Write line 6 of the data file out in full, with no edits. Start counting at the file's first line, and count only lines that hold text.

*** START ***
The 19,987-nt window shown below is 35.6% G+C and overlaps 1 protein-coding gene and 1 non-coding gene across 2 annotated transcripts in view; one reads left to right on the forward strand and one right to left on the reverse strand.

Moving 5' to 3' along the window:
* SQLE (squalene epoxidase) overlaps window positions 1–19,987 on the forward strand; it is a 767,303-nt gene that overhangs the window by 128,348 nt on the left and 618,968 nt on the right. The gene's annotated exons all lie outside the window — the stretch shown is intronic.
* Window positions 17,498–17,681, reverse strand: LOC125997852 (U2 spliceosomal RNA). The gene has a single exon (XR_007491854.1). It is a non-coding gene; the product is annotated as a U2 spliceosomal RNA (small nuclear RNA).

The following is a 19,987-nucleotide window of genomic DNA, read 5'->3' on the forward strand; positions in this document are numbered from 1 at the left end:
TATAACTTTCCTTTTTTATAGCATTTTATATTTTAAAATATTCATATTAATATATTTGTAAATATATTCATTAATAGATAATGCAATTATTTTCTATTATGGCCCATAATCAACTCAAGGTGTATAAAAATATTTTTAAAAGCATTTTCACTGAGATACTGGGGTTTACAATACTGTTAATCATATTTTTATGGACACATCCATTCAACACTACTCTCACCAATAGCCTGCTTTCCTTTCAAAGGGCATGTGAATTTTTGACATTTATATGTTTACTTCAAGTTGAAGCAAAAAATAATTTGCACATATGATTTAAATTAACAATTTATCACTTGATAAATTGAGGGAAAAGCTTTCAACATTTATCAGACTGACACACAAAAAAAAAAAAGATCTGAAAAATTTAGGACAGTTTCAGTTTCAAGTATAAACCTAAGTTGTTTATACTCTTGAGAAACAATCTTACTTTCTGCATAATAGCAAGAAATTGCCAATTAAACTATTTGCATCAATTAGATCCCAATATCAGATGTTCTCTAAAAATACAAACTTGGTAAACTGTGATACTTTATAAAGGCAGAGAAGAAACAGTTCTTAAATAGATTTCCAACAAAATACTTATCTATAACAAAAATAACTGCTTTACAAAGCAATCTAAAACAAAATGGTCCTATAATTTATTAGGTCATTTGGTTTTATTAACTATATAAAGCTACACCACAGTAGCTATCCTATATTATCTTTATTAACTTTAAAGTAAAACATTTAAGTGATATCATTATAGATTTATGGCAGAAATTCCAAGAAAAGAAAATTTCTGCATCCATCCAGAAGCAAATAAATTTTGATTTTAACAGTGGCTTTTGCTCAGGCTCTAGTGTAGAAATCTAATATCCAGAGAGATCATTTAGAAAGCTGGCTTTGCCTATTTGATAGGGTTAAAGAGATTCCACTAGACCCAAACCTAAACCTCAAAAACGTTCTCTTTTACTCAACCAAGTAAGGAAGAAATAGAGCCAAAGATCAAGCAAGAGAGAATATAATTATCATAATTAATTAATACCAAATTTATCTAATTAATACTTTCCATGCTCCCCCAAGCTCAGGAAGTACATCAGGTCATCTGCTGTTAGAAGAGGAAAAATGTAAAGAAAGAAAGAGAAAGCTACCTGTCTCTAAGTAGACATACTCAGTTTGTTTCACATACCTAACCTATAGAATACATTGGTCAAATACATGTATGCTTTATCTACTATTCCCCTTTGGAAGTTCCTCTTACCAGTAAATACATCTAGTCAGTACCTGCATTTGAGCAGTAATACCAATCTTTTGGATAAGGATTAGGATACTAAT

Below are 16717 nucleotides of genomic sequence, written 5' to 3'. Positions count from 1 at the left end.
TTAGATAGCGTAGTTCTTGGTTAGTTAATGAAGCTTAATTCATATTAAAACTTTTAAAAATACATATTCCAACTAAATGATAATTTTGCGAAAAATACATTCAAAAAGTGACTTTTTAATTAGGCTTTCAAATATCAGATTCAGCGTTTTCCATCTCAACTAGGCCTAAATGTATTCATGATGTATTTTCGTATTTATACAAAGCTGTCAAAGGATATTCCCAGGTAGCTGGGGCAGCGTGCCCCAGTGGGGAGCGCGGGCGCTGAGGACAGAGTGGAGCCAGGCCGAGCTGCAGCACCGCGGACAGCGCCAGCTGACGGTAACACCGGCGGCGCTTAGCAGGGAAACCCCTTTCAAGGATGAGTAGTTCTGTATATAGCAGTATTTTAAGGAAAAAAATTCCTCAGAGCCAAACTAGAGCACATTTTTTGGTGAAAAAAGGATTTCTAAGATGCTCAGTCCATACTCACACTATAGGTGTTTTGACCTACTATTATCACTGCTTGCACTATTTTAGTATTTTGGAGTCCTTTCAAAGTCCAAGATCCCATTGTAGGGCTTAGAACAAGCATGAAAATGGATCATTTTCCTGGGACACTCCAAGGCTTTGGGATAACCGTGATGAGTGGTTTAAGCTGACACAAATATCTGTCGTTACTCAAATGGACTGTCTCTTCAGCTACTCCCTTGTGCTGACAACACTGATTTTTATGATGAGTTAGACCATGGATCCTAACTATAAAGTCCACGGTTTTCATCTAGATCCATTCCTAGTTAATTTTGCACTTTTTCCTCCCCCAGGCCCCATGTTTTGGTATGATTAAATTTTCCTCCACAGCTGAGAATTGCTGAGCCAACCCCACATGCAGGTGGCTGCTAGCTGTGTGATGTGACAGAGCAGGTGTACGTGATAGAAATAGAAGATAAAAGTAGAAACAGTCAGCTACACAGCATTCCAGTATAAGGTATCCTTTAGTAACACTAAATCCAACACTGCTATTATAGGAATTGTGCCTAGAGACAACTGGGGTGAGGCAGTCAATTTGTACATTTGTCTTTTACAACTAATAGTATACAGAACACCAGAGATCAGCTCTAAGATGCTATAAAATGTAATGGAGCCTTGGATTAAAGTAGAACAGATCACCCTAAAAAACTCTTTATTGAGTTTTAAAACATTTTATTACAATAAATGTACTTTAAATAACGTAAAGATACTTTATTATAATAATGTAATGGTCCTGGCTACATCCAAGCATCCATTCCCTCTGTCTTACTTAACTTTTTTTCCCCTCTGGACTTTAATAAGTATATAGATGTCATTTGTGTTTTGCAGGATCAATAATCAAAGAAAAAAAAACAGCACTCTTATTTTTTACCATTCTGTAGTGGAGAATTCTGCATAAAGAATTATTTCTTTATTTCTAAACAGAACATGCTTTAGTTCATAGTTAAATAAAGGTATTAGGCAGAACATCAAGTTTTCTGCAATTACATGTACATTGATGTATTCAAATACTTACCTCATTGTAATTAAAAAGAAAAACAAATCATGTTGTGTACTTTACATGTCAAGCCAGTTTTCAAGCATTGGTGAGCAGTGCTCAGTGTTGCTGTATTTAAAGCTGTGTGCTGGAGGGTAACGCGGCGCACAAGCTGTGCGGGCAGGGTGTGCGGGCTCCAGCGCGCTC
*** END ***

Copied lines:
TATAACTTTCCTTTTTTATAGCATTTTATATTTTAAAATATTCATATTAATATATTTGTAAATATATTCATTAATAGATAATGCAATTATTTTCTATTATGGCCCATAATCAACTCAAGGTGTATAAAAATATTTTTAAAAGCATTTTCACTGAGATACTGGGGTTTACAATACTGTTAATCATATTTTTATGGACACATCCATTCAACACTACTCTCACCAATAGCCTGCTTTCCTTTCAAAGGGCATGTGAATTTTTGACATTTATATGTTTACTTCAAGTTGAAGCAAAAAATAATTTGCACATATGATTTAAATTAACAATTTATCACTTGATAAATTGAGGGAAAAGCTTTCAACATTTATCAGACTGACACACAAAAAAAAAAAAGATCTGAAAAATTTAGGACAGTTTCAGTTTCAAGTATAAACCTAAGTTGTTTATACTCTTGAGAAACAATCTTACTTTCTGCATAATAGCAAGAAATTGCCAATTAAACTATTTGCATCAATTAGATCCCAATATCAGATGTTCTCTAAAAATACAAACTTGGTAAACTGTGATACTTTATAAAGGCAGAGAAGAAACAGTTCTTAAATAGATTTCCAACAAAATACTTATCTATAACAAAAATAACTGCTTTACAAAGCAATCTAAAACAAAATGGTCCTATAATTTATTAGGTCATTTGGTTTTATTAACTATATAAAGCTACACCACAGTAGCTATCCTATATTATCTTTATTAACTTTAAAGTAAAACATTTAAGTGATATCATTATAGATTTATGGCAGAAATTCCAAGAAAAGAAAATTTCTGCATCCATCCAGAAGCAAATAAATTTTGATTTTAACAGTGGCTTTTGCTCAGGCTCTAGTGTAGAAATCTAATATCCAGAGAGATCATTTAGAAAGCTGGCTTTGCCTATTTGATAGGGTTAAAGAGATTCCACTAGACCCAAACCTAAACCTCAAAAACGTTCTCTTTTACTCAACCAAGTAAGGAAGAAATAGAGCCAAAGATCAAGCAAGAGAGAATATAATTATCATAATTAATTAATACCAAATTTATCTAATTAATACTTTCCATGCTCCCCCAAGCTCAGGAAGTACATCAGGTCATCTGCTGTTAGAAGAGGAAAAATGTAAAGAAAGAAAGAGAAAGCTACCTGTCTCTAAGTAGACATACTCAGTTTGTTTCACATACCTAACCTATAGAATACATTGGTCAAATACATGTATGCTTTATCTACTATTCCCCTTTGGAAGTTCCTCTTACCAGTAAATACATCTAGTCAGTACCTGCATTTGAGCAGTAATACCAATCTTTTGGATAAGGATTAGGATACTAAT